This was excellent. Our DC07 Animal has had a faulty hose for a long time, taped up with Duct tape till it finally went. I've managed to get it 99% fixed, although getting the black connector out took a lot more than some of the 15 minutes successes noted here. The only problem I've had was re-fitting the hose to the connector. I can't get a complete metal ring round it. Is there a proper way of doing this that, in my general DIY ignorance, I've not managed to pick up on???
Great tutorial !! I hate to throw stuff away (and PAY for replacement) when it can still serve its purpose. The boiling did not work for me. Tried it twice. The boiling left with a little crack in the gray connector portion from the black button to the yellow button. <br>Here's what did work. I used an exacto knife that I heated via stove flame to carefully cut some of the black button out, from the lower portion of the black button - the portion closest to the hose. This work like a gem. I think those black buttons are just too big, too tight in the whole and perhaps shaped adversely, to be pushed through enough to release.
Thank you so much! Great tutorial. Definitely had to soak in boiling water to release hose. Can't wait to try it out after filter dries!
Thanks for the very clear directions! i knew there was a way to fix it, but would have probably done more harm than good without your instruction. Thank you very much.
Did this in about 15 minutes with no detectable damage to the tabs. I had to slightly work the plastic to get the tabs to disengage, but it worked overall. Saved the cost of a replacement hose, and got a nice smile from the wife. Always a good thing.
This was my first attempt at an instructables repair and it worked a treat - the instructions were clear and easy to follow - thanks for taking the time to post them, it saved me from having to buy a whole new hose. <br> <br>I also damaged the black tabs removing the hose from the grey assembly, but I used a bit of sugru to remould them and they seem to be holding up nicely. <br> <br>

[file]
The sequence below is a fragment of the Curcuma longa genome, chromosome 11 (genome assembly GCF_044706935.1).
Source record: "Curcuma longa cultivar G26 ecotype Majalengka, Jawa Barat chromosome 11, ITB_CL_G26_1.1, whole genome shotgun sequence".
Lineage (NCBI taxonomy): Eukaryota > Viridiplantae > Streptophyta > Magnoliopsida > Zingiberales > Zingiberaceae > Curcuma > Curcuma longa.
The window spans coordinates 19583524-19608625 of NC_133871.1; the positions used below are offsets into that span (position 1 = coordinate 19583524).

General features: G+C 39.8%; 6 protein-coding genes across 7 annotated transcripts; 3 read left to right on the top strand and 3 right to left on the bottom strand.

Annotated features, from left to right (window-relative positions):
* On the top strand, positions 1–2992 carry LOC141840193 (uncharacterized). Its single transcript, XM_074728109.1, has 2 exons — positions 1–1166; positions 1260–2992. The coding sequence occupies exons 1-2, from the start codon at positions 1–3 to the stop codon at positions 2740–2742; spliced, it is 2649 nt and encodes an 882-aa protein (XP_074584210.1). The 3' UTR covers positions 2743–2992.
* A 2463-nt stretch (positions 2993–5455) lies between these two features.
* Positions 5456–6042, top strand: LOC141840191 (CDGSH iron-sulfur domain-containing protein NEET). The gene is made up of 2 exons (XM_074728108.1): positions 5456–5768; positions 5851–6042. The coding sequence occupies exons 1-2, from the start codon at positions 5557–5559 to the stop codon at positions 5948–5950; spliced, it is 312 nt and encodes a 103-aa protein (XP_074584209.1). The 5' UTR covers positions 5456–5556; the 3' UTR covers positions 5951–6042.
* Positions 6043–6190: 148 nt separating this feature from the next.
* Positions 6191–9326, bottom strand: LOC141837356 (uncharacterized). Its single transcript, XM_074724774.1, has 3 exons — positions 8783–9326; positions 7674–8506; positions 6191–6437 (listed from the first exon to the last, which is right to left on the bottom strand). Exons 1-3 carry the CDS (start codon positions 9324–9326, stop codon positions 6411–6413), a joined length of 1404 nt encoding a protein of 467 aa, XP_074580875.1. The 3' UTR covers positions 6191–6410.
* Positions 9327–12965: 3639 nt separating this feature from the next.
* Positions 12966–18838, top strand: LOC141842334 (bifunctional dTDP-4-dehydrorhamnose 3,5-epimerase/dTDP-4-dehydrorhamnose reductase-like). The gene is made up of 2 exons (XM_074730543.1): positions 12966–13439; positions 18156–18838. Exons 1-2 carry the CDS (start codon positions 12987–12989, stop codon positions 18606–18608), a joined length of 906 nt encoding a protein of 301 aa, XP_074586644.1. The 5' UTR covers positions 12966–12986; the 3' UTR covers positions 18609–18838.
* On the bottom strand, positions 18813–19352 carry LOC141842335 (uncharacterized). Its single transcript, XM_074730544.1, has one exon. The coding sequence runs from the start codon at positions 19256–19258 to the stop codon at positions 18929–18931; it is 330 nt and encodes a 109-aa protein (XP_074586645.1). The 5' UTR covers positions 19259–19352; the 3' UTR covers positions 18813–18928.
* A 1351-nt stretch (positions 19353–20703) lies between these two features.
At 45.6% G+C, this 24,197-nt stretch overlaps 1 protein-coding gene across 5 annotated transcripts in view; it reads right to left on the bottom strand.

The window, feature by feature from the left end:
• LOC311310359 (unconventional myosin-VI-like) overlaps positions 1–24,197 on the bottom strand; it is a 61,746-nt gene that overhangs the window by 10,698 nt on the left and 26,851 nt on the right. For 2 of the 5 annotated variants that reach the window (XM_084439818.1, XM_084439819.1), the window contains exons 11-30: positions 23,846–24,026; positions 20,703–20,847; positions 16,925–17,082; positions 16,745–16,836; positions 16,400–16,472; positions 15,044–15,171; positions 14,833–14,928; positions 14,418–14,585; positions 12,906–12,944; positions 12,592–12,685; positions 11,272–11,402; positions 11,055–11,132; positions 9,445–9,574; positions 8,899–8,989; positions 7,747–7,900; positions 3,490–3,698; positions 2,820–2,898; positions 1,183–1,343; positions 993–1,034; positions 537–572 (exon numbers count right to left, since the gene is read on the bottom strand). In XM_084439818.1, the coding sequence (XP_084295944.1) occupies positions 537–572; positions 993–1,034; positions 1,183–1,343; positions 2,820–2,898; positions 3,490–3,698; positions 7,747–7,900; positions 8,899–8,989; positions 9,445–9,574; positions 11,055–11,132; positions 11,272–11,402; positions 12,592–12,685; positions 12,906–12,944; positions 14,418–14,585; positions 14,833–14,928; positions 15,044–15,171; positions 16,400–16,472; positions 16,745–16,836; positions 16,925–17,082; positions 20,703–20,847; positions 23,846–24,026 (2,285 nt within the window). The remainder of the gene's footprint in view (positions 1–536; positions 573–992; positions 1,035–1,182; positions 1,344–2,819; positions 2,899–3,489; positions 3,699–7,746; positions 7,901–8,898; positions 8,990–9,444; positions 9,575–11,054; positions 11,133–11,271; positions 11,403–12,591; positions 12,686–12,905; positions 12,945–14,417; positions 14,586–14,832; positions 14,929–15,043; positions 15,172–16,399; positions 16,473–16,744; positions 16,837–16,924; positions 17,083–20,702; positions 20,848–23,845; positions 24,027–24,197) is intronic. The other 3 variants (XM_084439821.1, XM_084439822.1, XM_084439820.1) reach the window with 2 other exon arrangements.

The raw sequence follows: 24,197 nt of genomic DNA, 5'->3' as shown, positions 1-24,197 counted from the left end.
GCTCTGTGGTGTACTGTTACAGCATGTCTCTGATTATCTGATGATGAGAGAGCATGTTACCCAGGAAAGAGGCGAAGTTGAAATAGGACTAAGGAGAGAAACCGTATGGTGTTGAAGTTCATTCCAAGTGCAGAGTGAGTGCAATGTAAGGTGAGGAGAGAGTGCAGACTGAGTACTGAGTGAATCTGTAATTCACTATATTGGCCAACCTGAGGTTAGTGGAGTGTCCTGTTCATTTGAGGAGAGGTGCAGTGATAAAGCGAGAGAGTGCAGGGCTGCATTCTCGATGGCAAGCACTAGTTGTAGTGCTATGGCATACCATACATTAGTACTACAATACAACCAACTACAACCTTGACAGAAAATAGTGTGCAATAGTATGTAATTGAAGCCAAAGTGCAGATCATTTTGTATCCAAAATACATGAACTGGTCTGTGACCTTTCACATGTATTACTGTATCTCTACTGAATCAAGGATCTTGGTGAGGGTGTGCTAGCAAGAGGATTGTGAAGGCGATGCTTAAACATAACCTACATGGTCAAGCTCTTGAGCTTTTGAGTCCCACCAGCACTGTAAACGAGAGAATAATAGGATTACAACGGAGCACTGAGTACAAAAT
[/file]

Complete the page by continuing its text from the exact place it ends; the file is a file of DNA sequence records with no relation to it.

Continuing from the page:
Thanks. <br> <br>I'd love to see an instructable on how you replaced with sugru, since so it seems like everyone is having trouble with this step. How long did it take you? <br> <br>I feel like there must be some trick to it, but glad to see you were able to replace it.
I temporarily taped the hose to the attachment, then I just moulded some replacements tabs out of the sugru, which bonds to the original plastic underneath - I made them slightly proud to make sure they'll hold (as in the first two pics attached). It took very little time (less than 5 minutes).<br> <br> If I need to repair the hose again the sugru can be cut away to release the hose and new tabs re-moulded.<br> <br> I used the rest of the sugru to make a pad on the dyson's handle where I used to find the handle cut into my fingers when I was vacuuming. (pic 3)
&quot;Using the screw driver, push in on the first black tab until in clicks out of the hose end&quot; - the tabs won't move a bit. i'm using a bit of force but the tabs form gets ruined a bit by the screw driver.
Thanks for the info. I completed the task in about 15 minutes. Small amount of blood in attempting to remove the old glue but otherwise OK.
Tried to no end to get past step 1 without any success whatsoever. After 30 minutes of trying to get those tabs to pop ended up black taping the hose.<br><br>Cannot believe what garbage these Dyson vacuums are. Absolute junk.<br><br>I highly recommend anyone who is in the market to steer clear of these overpriced pieces of junk.
thanks...worked great! I used epoxy instead of super glue -- the super glue dried too quickly before I could get the hose fully on.
I make a point of always buying pre-owned dyson's. I do this as they have a great servicing scheme where you can get a full service plus any replacement parts (even motor) included which costs &pound;69. I got my current Animal free so the service seems like a small price to pay. Until I get the service, I will follow this guide for the hose though.
I'd have taken it to the dyson retirement home, aka the dump, cos that's where all dysons belong... :)<br />
They're not good machines, far too much design over basic functionality. Nice instruction.<br /> <br /> L<br />
Thanks for going to the trouble and taking pictures.&nbsp; I'll bet this fix will save me serious money in the near future.&nbsp; I would not have thought it could be fixed, so thanks.&nbsp; <br /> <br /> It would be nice if your pictures were more focused, but they do get the point across.&nbsp; <br />